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SOC101Y1 (985)

measuring crime and deviance

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University of Toronto St. George
William Magee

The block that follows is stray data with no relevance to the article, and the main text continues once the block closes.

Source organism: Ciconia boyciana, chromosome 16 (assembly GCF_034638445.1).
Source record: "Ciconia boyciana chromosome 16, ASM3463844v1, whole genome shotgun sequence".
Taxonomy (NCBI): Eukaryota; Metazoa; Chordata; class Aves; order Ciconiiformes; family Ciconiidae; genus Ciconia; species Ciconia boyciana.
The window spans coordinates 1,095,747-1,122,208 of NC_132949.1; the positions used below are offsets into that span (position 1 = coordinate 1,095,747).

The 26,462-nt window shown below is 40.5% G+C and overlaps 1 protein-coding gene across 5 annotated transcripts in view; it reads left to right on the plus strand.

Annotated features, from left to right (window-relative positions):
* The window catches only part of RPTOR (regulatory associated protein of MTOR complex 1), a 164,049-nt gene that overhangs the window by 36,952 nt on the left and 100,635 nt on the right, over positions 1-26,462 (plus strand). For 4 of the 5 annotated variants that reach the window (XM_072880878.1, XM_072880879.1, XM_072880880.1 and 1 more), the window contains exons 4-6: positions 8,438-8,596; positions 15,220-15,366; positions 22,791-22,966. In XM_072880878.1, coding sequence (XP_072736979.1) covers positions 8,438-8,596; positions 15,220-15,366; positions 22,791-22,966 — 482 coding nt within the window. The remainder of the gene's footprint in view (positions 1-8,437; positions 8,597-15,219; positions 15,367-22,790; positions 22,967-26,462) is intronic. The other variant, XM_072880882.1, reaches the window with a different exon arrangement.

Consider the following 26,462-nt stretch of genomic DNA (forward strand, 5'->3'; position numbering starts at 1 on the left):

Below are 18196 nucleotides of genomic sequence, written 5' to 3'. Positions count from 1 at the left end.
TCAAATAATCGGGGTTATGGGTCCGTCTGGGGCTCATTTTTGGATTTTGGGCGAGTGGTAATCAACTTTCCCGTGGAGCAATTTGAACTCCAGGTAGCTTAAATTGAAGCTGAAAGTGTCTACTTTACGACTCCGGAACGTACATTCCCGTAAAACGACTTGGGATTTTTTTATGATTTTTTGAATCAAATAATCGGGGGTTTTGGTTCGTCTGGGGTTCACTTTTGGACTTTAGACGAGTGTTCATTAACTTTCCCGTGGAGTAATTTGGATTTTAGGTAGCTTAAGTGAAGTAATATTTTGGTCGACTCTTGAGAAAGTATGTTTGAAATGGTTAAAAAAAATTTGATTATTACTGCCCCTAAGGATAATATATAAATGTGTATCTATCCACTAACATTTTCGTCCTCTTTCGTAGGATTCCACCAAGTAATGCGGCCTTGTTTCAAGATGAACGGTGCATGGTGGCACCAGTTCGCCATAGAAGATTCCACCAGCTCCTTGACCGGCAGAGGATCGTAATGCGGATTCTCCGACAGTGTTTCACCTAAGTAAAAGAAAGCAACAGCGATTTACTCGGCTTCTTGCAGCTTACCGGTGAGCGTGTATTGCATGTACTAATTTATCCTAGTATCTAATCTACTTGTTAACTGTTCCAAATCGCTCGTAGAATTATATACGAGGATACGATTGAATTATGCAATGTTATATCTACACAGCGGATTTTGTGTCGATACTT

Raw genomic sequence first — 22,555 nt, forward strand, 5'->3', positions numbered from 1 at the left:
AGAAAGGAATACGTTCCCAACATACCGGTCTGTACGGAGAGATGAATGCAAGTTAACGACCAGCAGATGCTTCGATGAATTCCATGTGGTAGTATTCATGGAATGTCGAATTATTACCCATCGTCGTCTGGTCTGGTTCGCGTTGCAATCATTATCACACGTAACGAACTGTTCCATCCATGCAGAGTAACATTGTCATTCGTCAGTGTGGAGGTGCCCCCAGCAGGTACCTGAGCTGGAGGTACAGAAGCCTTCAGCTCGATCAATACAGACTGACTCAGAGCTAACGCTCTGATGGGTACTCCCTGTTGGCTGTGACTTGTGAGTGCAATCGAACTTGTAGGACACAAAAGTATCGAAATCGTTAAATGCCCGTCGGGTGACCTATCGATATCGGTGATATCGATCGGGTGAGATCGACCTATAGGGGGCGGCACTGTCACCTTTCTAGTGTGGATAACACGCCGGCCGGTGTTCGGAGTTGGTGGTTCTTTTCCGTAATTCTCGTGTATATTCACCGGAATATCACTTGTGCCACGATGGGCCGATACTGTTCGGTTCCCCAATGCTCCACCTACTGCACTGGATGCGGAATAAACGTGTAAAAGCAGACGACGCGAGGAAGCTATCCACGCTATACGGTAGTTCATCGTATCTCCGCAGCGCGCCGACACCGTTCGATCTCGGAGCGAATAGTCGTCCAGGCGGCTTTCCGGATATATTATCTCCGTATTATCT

Sociology Lecture October 5, 2010 Measuring Crime and Deviance We get out information from statistics, police reports, literary sources, internet, popular culture, interviews with everyday people, self-report surveys, institutions such as mental or hospitals, historical records, historical criminal justice records, official data Problems with Acquiring Crime and Deviance Data Subject of inquiry is deliberately hidden people are rarely public about their crime or criminal behavior; average drug dealer makes minimum wage or lower but we can never be certain because it is hard to acquire such information; Deviants have little insight into the broader nature and extent of their behaviour o Many forms of crime are committed in groups but some are not such as murder -> what does one murderer know about another one? Not much, not a lot of insight Access to deviants is costly, time consuming and often only partial o Hard to get access to deviant group because their not gonna let you in, gotta establish trust first and that takes time; most of the information is anonymous Much deviance lies beyond the scope of research; a lot of crimes we dont do research on Sociologists are not able to pass effortlessly into every alien situation o Not everyone is accessible; how can a white middle class sociologist get into a black gang in Detriot? Barriers exist within social worlds, even if access is gained Social worlds are not representative o Just because you have information about one group, doesnt mean others are alike- Gang A isnt Gang B Sources of Data Uniform Crime reports (UCR) o Standardized ounts of crims known to the police o National statistics about crime rates that we keep through statistics Canada o Eventpopulation size x 100,000; ex. Murder rate in Toronto- 60 murders is the event , population is 2 mil and multiply that by
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